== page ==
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Bill would recognize May 14 as Hmong-Lao Veterans Day

Vincent Xiong endorses the idea of making May 14 Hmong-Lao Veterans Day in Wisconsin.

“It’s a good idea, because the Hmong community fought during the Vietnam War,” he said. “It’s something the community has been pushing for for a long time.”

Xiong, 50, executive director of the Eau Claire Area Hmong Mutual Assistance Association, said his father, Chong T. Xiong, served as an Army captain, working in radio communications, during the Vietnam War.

Chong T. Xiong was apprehended and held as a prisoner of war. He later was released, and was sent to the U.S. in 1995, but he suffered from post-traumatic stress disorder, and he didn’t get the medical services he needed. He died in 2006 at age 65.

“The sacrifices my father made — it was his commitment, his dedication,” Vincent Xiong said. “He came to the United States, and wasn’t recognized as a veteran.”

Vincent Xiong came to the U.S. in 1980 — 15 years before his father joined the rest of the family.

“Even after the war, he stayed behind, and sent me to this country,” he said.

State Sen. Roger Roth, R-Appleton, has proposed the legislation that would make create the Hmong-Lao Veterans Day. The date was selected because on May 14, 1975, surviving Hmong soldiers had to flee their homeland to avoid persecution for fighting alongside the United States forces. There are an estimated 1,000 Hmong veterans from the Vietnam War living in Wisconsin.

Xiong said perhaps 8,000 Hmong people are living in Eau Claire, Chippewa and Dunn counties, including perhaps 300 veterans.

“The Hmong community is not recognized, and they aren’t getting the benefits that other veterans are receiving,” Xiong said. “They fought alongside U.S. soldiers, and thousands died.”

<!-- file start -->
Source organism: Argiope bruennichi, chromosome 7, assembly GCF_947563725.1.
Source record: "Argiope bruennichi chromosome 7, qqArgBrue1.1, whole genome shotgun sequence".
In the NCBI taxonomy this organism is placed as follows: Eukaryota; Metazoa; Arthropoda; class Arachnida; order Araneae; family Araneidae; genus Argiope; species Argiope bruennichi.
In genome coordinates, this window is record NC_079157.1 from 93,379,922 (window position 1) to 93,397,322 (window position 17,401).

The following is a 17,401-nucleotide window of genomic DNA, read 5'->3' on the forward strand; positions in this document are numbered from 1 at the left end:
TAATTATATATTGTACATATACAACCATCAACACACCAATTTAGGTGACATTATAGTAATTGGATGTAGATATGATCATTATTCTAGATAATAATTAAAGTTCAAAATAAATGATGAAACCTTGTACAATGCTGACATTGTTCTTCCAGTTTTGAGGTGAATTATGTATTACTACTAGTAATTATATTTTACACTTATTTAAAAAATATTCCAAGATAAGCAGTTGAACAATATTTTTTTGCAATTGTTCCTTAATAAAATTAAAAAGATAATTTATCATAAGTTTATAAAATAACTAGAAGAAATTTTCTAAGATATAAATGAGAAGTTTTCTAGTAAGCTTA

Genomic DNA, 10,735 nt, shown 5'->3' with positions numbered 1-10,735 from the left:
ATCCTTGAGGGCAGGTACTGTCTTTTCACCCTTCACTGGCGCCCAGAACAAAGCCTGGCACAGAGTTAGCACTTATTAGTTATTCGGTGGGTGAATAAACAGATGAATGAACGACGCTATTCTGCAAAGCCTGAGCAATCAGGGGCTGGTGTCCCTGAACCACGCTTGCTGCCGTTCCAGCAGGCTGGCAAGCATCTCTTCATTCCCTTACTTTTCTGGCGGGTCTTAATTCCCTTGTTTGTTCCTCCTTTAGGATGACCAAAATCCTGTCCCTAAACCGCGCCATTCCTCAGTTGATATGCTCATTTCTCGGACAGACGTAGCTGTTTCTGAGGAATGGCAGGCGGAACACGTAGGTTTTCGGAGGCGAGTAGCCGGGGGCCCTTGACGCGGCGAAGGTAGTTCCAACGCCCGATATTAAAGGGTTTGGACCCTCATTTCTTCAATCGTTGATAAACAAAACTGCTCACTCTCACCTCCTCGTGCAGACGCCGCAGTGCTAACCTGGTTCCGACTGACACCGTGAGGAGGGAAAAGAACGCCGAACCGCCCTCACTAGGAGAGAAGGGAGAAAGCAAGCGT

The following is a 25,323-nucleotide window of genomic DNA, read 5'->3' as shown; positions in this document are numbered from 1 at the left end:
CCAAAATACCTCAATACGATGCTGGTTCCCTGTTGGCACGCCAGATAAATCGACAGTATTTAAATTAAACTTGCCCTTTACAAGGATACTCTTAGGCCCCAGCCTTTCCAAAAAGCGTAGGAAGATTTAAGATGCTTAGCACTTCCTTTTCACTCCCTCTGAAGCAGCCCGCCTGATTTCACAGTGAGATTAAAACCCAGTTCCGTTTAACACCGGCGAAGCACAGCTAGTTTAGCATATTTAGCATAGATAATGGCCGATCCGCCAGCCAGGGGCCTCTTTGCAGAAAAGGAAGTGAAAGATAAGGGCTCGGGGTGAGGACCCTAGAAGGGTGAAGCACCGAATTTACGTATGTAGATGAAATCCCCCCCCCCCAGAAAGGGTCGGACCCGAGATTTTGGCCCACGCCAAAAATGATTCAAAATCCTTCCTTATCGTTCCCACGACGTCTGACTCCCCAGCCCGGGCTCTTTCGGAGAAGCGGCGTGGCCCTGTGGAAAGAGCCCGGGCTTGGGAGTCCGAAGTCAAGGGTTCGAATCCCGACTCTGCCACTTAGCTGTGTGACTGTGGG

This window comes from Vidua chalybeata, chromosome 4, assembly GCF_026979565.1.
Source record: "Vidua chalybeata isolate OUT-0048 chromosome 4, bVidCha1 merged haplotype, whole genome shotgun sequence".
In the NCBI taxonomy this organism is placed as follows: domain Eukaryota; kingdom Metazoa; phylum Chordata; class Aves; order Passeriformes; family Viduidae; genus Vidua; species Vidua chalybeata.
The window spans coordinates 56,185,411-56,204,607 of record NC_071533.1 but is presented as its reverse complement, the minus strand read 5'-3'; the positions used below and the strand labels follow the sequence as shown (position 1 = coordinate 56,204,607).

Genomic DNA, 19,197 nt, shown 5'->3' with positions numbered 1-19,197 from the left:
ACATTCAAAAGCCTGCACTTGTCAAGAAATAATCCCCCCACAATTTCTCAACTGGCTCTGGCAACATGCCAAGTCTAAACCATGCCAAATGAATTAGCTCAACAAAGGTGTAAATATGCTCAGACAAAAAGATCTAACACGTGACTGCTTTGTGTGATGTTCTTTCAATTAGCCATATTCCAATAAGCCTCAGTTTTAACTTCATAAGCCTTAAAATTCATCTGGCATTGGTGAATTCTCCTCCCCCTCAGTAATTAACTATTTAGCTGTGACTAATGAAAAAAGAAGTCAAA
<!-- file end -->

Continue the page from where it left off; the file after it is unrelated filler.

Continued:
Xiong is already working on creating a memorial honoring area Hmong veterans that will eventually be placed in the Veterans Tribute Trail in Altoona.

Rep. Jodi Emerson, D-Eau Claire, said the legislation is a “great chance to honor them for their sacrifice that caused them to flee their homeland.”

“I am hoping that by creating this holiday, it gives our state a chance to talk about why our Hmong neighbors are here and help create a more welcoming environment not only for them but for all who are fleeing violence in their home countries,” Emerson said.

Rep. Rob Summerfield, R-Bloomer, likes the bill.

“I think it creates awareness of the sacrifices they’ve made, and what they’ve done for our country,” Summerfield said.

Sen. Kathy Bernier, R-Lake Hallie, isn’t sure if the proposal will gain traction this legislative session, but she endorsed the idea.

“I have no problem with that,” Bernier said. “I have many Hmong constituents in my district. They love living in the United States, and I have no problem with honoring them for their sacrifices during that period.”

Roth officially introduced the bill last week, and he’s gathering co-sponsors now. His goal is to have hearings on it in February so it can gain approval before the session ends.

Roth, who comes from a military background, said Appleton has a large Hmong population, and many of the Hmong soldiers worked secretly, such as helping rescue U.S. airmen who were shot down.

“These people are citizens of our country now,” Roth said. “They are in our community, and people really don’t know why. They are honored veterans who fought side by side with the U.S.”

Roth noted that the remaining soldiers are now in their 70s or 80s.

“It’s important we do this now, more than ever,” he said.

Xiong said if the proposal passes, he isn’t sure how the Hmong community would celebrate the newly-created holiday.

“It’s something new for us,” he said.